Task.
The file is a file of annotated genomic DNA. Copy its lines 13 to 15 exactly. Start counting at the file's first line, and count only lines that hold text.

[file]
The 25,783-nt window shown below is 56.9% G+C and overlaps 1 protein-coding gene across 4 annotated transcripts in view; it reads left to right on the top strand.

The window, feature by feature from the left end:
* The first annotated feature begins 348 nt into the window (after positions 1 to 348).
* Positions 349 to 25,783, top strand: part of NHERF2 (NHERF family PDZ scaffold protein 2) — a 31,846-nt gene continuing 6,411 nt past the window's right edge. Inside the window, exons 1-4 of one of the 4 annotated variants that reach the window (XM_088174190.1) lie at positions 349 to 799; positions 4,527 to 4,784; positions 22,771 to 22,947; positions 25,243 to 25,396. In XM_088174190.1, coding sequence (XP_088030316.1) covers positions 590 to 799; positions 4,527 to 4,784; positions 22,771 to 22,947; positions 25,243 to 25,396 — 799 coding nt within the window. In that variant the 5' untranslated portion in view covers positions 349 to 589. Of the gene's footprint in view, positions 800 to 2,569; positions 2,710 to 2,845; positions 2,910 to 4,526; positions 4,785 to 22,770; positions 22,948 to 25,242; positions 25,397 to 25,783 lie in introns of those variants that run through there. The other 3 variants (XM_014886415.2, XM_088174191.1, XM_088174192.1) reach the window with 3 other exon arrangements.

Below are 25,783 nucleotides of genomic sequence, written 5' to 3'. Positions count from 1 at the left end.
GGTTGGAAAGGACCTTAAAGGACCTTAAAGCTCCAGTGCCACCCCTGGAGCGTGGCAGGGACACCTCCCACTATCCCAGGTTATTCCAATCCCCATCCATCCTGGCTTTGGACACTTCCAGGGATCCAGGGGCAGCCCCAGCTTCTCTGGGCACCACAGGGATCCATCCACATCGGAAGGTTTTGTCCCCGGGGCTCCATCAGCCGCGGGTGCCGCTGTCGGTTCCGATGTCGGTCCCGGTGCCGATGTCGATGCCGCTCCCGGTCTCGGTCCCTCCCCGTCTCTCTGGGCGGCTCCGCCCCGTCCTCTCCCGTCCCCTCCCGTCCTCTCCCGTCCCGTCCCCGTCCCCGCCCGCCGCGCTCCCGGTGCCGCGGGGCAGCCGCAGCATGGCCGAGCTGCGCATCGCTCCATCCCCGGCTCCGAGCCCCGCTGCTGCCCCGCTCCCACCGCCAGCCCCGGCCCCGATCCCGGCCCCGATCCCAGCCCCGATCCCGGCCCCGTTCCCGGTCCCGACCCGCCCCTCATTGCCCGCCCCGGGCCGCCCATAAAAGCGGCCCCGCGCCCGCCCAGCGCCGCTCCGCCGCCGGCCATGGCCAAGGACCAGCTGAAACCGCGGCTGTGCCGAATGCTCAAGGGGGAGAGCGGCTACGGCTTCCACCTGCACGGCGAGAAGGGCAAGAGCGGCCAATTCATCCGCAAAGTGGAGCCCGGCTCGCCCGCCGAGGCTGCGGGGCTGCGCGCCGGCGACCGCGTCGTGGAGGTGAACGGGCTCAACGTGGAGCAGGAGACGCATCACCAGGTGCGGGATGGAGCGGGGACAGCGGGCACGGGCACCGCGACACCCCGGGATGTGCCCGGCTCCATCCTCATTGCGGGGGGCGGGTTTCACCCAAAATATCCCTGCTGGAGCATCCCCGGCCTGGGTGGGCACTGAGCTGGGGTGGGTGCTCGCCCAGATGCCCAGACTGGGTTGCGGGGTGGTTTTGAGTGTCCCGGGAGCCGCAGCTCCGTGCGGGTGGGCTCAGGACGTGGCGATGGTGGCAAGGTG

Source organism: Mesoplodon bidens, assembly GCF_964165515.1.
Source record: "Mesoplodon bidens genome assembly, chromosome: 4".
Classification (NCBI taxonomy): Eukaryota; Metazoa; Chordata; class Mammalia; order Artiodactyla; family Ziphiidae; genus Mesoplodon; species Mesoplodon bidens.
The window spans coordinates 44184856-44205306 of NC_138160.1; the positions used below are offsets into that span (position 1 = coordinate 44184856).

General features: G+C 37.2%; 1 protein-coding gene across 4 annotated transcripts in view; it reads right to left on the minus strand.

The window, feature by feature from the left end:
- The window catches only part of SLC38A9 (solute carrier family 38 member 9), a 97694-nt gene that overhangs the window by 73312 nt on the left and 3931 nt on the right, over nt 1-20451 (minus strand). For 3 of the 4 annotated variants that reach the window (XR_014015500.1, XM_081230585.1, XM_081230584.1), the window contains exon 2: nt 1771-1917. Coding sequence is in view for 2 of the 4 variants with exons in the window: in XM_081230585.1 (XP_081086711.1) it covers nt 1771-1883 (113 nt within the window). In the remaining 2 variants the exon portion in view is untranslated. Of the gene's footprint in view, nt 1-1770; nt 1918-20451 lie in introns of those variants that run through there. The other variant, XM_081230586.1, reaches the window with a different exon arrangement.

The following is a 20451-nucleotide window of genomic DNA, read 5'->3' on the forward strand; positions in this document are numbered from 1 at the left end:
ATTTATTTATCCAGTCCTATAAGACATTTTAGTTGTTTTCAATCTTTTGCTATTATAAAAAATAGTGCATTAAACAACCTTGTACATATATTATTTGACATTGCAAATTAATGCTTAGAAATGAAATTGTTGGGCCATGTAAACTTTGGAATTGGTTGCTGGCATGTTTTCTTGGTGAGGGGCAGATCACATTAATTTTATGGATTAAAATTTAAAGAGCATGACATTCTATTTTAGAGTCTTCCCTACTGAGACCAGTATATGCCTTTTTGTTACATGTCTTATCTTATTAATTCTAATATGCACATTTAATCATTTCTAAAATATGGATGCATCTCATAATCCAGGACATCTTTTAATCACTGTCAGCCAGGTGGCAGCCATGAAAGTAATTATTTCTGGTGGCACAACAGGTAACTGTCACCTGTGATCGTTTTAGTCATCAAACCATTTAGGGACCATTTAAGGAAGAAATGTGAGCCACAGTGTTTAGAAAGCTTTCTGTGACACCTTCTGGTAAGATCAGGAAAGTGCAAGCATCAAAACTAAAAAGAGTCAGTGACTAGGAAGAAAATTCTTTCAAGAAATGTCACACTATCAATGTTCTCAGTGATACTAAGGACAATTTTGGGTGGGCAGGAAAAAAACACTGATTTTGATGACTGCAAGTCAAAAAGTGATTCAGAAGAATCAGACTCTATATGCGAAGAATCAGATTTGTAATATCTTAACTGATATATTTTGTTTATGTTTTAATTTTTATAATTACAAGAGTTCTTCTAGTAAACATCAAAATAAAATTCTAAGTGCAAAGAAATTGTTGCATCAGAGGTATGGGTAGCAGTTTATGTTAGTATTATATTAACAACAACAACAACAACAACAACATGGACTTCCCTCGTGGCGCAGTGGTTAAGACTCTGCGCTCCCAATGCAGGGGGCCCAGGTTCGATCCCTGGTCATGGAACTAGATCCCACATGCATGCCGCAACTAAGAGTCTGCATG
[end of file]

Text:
- The window catches only part of SLC38A9 (solute carrier family 38 member 9), a 97694-nt gene that overhangs the window by 73312 nt on the left and 3931 nt on the right, over nt 1-20451 (minus strand). For 3 of the 4 annotated variants that reach the window (XR_014015500.1, XM_081230585.1, XM_081230584.1), the window contains exon 2: nt 1771-1917. Coding sequence is in view for 2 of the 4 variants with exons in the window: in XM_081230585.1 (XP_081086711.1) it covers nt 1771-1883 (113 nt within the window). In the remaining 2 variants the exon portion in view is untranslated. Of the gene's footprint in view, nt 1-1770; nt 1918-20451 lie in introns of those variants that run through there. The other variant, XM_081230586.1, reaches the window with a different exon arrangement.

The following is a 20451-nucleotide window of genomic DNA, read 5'->3' on the forward strand; positions in this document are numbered from 1 at the left end:
ATTTATTTATCCAGTCCTATAAGACATTTTAGTTGTTTTCAATCTTTTGCTATTATAAAAAATAGTGCATTAAACAACCTTGTACATATATTATTTGACATTGCAAATTAATGCTTAGAAATGAAATTGTTGGGCCATGTAAACTTTGGAATTGGTTGCTGGCATGTTTTCTTGGTGAGGGGCAGATCACATTAATTTTATGGATTAAAATTTAAAGAGCATGACATTCTATTTTAGAGTCTTCCCTACTGAGACCAGTATATGCCTTTTTGTTACATGTCTTATCTTATTAATTCTAATATGCACATTTAATCATTTCTAAAATATGGATGCATCTCATAATCCAGGACATCTTTTAATCACTGTCAGCCAGGTGGCAGCCATGAAAGTAATTATTTCTGGTGGCACAACAGGTAACTGTCACCTGTGATCGTTTTAGTCATCAAACCATTTAGGGACCATTTAAGGAAGAAATGTGAGCCACAGTGTTTAGAAAGCTTTCTGTGACACCTTCTGGTAAGATCAGGAAAGTGCAAGCATCAAAACTAAAAAGAGTCAGTGACTAGGAAGAAAATTCTTTCAAGAAATGTCACACTATCAATGTTCTCAGTGATACTAAGGACAATTTTGGGTGGGCAGGAAAAAAACACTGATTTTGATGACTGCAAGTCAAAAAGTGATTCAGAAGAATCAGACTCTATATGCGAAGAATCAGATTTGTAATATCTTAACTGATATATTTTGTTTATGTTTTAATTTTTATAATTACAAGAGTTCTTCTAGTAAACATCAAAATAAAATTCTAAGTGCAAAGAAATTGTTGCATCAGAGGTATGGGTAGCAGTTTATGTTAGTATTATATTAACAACAACAACAACAACAACAACATGGACTTCCCTCGTGGCGCAGTGGTTAAGACTCTGCGCTCCCAATGCAGGGGGCCCAGGTTCGATCCCTGGTCATGGAACTAGATCCCACATGCATGCCGCAACTAAGAGTCTGCATG